Around and around and around, Kate spun in her office chair. A child at heart but adult in body, she stopped spinning as she had succumbed to dizziness. I should check my second email, she convinced herself. I never check that one enough. Her second email was the same as her first, except this one sported a number two. Her creativity couldn’t be wasted on trivial matters. It’ll only take a minute, and then I’ll get back to work. She pulled up the browser and typed in her login information. This email account was used sparingly to avoid it becoming congested. She deleted a few emails, and that’s when she saw it. CONGRATULATIONS was in the subject line. She was skeptical until she realized that it was from her favorite short story competition site. She held her breath and opened the email. Multi-colored confetti cascaded down from the ceiling. She won! Yes! She held her hands up in victory squealing with delight. Chariots of Fire played as she spun around in her office chair again, this time in slow motion.
“Kate? “Earth to Kate!”
“Huh? Sorry! I didn’t mean to be a space cadet.” Kate snapped out of her thoughts.
“Do you think there was probable cause or not?” Her colleague asked.
“Let’s start from the beginning, and this time I promise I’ll pay attention.”
It was Sunday; the perfect day to write! Kate needed the whole day to crank out one story. Even though it was a short story competition, there was nothing short about her writing process. When she first started posting her stories, Kate was naïve about gaining readers. Now, however, she was versed in the art. Writing a story on the weekend meant the story would be published sooner and more readers would see it. Additionally, Kate learned that one must read and comment on the other stories too, and in return, they would read and comment on hers. It was quid pro quo style. Kate had shared her link with her family and friends, but they just weren’t as excited. It wasn’t that they weren’t supportive, they read some of her stories, they just couldn’t understand how proud Kate became each time she published a story. One of her colleagues, on the other hand, shared her writing passion, so Kate would have long discussions with her about their writing ideas. They did this in between their work, of course.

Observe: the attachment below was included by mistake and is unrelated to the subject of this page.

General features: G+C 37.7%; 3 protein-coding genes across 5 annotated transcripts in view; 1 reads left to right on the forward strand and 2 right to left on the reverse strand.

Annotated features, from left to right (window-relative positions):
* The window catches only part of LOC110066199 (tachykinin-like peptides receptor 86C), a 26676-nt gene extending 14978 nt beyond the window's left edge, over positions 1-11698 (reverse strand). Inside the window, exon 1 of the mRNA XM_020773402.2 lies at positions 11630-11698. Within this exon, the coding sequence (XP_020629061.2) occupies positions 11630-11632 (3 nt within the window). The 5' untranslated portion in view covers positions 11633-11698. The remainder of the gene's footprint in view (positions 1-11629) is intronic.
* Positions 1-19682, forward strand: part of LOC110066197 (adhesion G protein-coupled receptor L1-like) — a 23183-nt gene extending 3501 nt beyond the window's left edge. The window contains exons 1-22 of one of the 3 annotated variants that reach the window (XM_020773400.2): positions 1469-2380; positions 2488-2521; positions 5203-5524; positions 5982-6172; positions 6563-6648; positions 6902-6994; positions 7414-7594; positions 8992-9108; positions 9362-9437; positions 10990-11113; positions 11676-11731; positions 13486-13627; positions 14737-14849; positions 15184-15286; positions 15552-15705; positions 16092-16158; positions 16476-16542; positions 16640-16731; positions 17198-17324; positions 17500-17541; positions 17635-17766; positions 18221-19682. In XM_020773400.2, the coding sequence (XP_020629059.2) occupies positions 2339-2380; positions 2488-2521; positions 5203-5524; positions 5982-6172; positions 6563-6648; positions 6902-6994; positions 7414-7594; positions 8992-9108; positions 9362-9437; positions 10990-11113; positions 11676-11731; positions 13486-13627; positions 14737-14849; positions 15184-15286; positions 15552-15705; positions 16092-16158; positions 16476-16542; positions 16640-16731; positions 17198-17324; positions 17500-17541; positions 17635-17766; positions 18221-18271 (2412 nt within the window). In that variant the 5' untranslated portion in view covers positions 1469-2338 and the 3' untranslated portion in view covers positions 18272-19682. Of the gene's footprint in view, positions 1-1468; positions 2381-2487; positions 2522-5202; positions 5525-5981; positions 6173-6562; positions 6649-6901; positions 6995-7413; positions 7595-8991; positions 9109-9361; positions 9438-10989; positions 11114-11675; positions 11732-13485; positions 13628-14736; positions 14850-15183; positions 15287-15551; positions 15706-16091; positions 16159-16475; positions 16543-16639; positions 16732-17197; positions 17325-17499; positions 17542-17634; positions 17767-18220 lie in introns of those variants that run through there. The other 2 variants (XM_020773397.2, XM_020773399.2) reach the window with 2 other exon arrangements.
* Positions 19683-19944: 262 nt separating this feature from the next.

Kate opened her laptop and sat on her couch. Yes, laptop, she preferred typing on a real keyboard, and in a Word document first. She may still be living in the Stone Age, but the laptop had been a gift from her grandmother. It had endured law school; it was worthy of her stories. Whenever she sat down to write, her cat would always decide he needed attention. Today was no exception. The minute she opened her laptop, he crawled right on top. She pulled him off before his own story was finished, but he just kept coming back. She closed her laptop to give him some attention. That some attention turned into an hour, and Kate had nothing written.